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Volume 6, Issue 4(Suppl)

Transl Med 2016

ISSN: 2161-1025, an open access journal

Page 71




Translation Medicine & World Oncologists 2016

November 28-30, 2016

Translational Medicine and Oncologists Meet

November 28-30, 2016 San Francisco, USA



Annual Conference on

Exposure to high levels of Nitric Oxide (NO) showed transmembrane Glycoprotein NMB (GPNMB)

over expression in Head & Neck (H&N) Squamous Cell Carcinomas (SCC)

Khatja Batool


, Juel Chowdhury


, Mahsa Vahdatian


, Madhusudan Patel


James A Radosevich



University of Illinois, USA


Jesse Brown VAMC, USA


Increasing levels of NO can result in the increased expression of genes that contribute to the progression of metastasis

of SCC cell lines.


Cancer metastasis involves an intricate series of events influenced by myriad of regulatory and proliferative factors. Recent

research has shown that exposure to high levels of NO induces stem cell like properties in cancer cells resulting in a more aggressive

phenotype and worse prognosis. This is mediated through the increase in metastatic potential observed in cancerous cells after

exposure to high levels of NO when compared to their parent cell lines. In this study, it was found that cancer cells with high levels of

NO exposure tend to over-express the GPNMB gene. This type I transmembrane glycoprotein is up-regulated in various cancers and

believed to play a role in metastasis through regulation of cell migration and adhesion using its tripeptide (Arg-Gly-Asp) RGD motif,

which is capable of integrin binding. When it comes to the regulation of cell migration, this activity is important in cell adhesion, and

other vital processes of metastasis.


In this study, five H&N cell SCC cell lines were used: SCC016 (tongue), SCC040 (tongue), SCC056 (tongue), SCC114

(floor of mouth), and SCC116 (alveolar ridge). The cell lines were subjected to increased levels of NO by DETA-NONOate until a

maximum concentration of 600 mM was reached. In these cell lines, RNAs was isolated from and their respective parent cell lines.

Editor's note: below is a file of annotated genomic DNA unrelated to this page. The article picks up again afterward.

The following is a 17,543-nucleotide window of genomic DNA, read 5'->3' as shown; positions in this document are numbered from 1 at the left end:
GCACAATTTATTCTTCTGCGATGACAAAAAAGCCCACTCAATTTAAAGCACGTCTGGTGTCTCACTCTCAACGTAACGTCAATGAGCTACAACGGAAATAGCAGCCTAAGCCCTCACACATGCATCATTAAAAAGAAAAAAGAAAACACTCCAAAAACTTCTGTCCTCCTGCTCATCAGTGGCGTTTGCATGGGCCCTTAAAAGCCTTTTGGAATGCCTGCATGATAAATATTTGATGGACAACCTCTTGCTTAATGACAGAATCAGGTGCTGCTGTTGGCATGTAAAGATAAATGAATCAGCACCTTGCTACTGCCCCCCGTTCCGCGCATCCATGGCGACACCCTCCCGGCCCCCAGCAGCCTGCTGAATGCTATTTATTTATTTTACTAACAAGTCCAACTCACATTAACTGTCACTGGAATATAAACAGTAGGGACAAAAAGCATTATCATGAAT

Using DNA microarrays, the gene level expression of these NO exposed cell lines were then compared to their individual parent cell

lines. This data was further compared to a UniProt-GOA association file (Human) by a program, in order to find genes belonging to

certain Gene Ontology (GO) terms. The GO term used was GO:0005178, which contains genes related to the molecular function of

integrin binding.


GPNMB was overexpressed in all the five SCC cell lines (SCC016, SCC040, SCC056, SCC114, SCC116). These cell lines

which were exposed to high levels of NO appeared to be the most consistently up-regulated. GPNMB contains an RGD motif in its

extracellular domain region, which is recognized by many members of the integrin family. Binding of this ligand motif to integrins

can lead to important cell adhesion interactions and other metastatic processes.


High levels of Nitric Oxide exposure correlate with an increased metastatic potential through over expression of genes

such GPNMB. However, the exact mechanism by which GPNMB contributes to the progression of metastasis is yet to be understood.

Additional studies examining GPNMB expression under varying concentrations of NO may aid better understanding of this gene’s

significance in the cancer process.


Khatja Batool graduated with her Bachelor of Medicine and Bachelor of Surgery degree from Gulf Medical University, UAE. She started her research at UIC-Chicago, IL

where she studied the effects of nitric oxide in cancer stem-cell lines. Additionally, she is a certified expert in Botulinum Toxin, Dermal Fillers and Facial reconstruction. Her

distinguished efforts led her to be a part of the Organizing Committee at the 43rd ISOBM Annual Conference in Chicago, IL which was attended by Nobel laureate Dr. Ferid

Murad and other well-known scientists. She has her works published in research journals such as Tumor Biology. Furthermore, she is on the Editorial Board for international

journals like Tumor Biology and JCMT, Board member at

and a member of professional societies like ASCO and ISOBM. She has an active interest in

oncology research especially in the studies of nitric oxide and telomerase shortening in cancer stem cells.

[email protected]

Khatja Batool et al., Transl Med 2016, 6:4(Suppl)